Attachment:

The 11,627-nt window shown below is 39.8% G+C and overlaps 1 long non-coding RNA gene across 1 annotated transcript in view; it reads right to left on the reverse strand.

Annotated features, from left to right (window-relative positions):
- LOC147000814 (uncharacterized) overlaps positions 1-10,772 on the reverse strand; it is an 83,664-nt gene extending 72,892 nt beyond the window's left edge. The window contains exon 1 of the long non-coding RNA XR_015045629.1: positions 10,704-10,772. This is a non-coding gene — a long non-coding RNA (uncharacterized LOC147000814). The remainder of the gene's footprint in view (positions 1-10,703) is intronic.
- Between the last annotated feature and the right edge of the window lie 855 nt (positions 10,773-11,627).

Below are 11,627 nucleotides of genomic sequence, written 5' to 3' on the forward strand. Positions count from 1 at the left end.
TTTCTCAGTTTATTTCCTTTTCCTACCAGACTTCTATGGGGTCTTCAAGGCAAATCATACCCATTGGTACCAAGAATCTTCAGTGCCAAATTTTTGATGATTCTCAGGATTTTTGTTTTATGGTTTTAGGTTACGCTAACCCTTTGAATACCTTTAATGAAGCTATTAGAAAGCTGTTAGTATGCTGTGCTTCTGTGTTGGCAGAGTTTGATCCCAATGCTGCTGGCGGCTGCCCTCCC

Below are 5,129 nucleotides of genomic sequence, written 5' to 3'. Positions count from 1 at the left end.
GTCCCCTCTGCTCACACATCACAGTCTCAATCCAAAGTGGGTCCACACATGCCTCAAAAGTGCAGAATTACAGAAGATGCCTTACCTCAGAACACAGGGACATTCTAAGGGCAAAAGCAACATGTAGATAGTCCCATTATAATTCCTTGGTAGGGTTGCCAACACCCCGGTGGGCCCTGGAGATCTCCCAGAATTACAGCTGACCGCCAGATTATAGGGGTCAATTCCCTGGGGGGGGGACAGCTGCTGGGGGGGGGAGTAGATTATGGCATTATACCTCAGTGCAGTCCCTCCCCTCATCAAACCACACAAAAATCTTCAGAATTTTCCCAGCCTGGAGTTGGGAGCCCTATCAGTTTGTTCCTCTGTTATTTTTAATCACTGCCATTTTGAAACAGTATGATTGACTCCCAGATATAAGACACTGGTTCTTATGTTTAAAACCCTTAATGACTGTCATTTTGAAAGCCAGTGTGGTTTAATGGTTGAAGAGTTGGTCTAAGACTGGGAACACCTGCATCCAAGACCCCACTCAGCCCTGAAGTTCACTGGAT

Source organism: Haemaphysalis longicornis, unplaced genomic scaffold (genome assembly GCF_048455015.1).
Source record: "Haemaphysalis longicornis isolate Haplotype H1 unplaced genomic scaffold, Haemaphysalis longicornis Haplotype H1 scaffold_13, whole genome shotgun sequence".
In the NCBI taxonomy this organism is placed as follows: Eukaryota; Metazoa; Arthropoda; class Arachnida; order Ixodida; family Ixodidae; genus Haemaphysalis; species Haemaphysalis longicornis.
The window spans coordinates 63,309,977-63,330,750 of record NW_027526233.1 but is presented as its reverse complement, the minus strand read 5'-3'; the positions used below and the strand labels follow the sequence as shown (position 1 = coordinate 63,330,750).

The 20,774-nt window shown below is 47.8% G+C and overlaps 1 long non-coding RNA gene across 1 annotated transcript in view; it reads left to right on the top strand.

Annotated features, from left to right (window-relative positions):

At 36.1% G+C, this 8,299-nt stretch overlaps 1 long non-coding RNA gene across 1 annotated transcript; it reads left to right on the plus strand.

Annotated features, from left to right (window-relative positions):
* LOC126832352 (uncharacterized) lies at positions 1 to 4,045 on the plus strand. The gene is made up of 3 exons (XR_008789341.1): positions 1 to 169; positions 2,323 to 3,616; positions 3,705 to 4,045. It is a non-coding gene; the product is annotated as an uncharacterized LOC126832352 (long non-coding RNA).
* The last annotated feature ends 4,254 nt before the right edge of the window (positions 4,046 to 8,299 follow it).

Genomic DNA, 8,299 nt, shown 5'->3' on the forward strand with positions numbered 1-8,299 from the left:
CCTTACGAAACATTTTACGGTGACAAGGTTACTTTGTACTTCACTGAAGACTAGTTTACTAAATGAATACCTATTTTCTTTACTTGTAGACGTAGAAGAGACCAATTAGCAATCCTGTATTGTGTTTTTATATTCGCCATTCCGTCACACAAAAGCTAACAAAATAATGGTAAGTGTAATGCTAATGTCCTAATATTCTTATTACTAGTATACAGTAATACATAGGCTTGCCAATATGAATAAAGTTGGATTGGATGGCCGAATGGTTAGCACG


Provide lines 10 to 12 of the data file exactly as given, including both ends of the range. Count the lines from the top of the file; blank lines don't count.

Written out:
Source record: "Haemaphysalis longicornis isolate Haplotype H1 unplaced genomic scaffold, Haemaphysalis longicornis Haplotype H1 scaffold_13, whole genome shotgun sequence".
In the NCBI taxonomy this organism is placed as follows: Eukaryota; Metazoa; Arthropoda; class Arachnida; order Ixodida; family Ixodidae; genus Haemaphysalis; species Haemaphysalis longicornis.
The window spans coordinates 63,309,977-63,330,750 of record NW_027526233.1 but is presented as its reverse complement, the minus strand read 5'-3'; the positions used below and the strand labels follow the sequence as shown (position 1 = coordinate 63,330,750).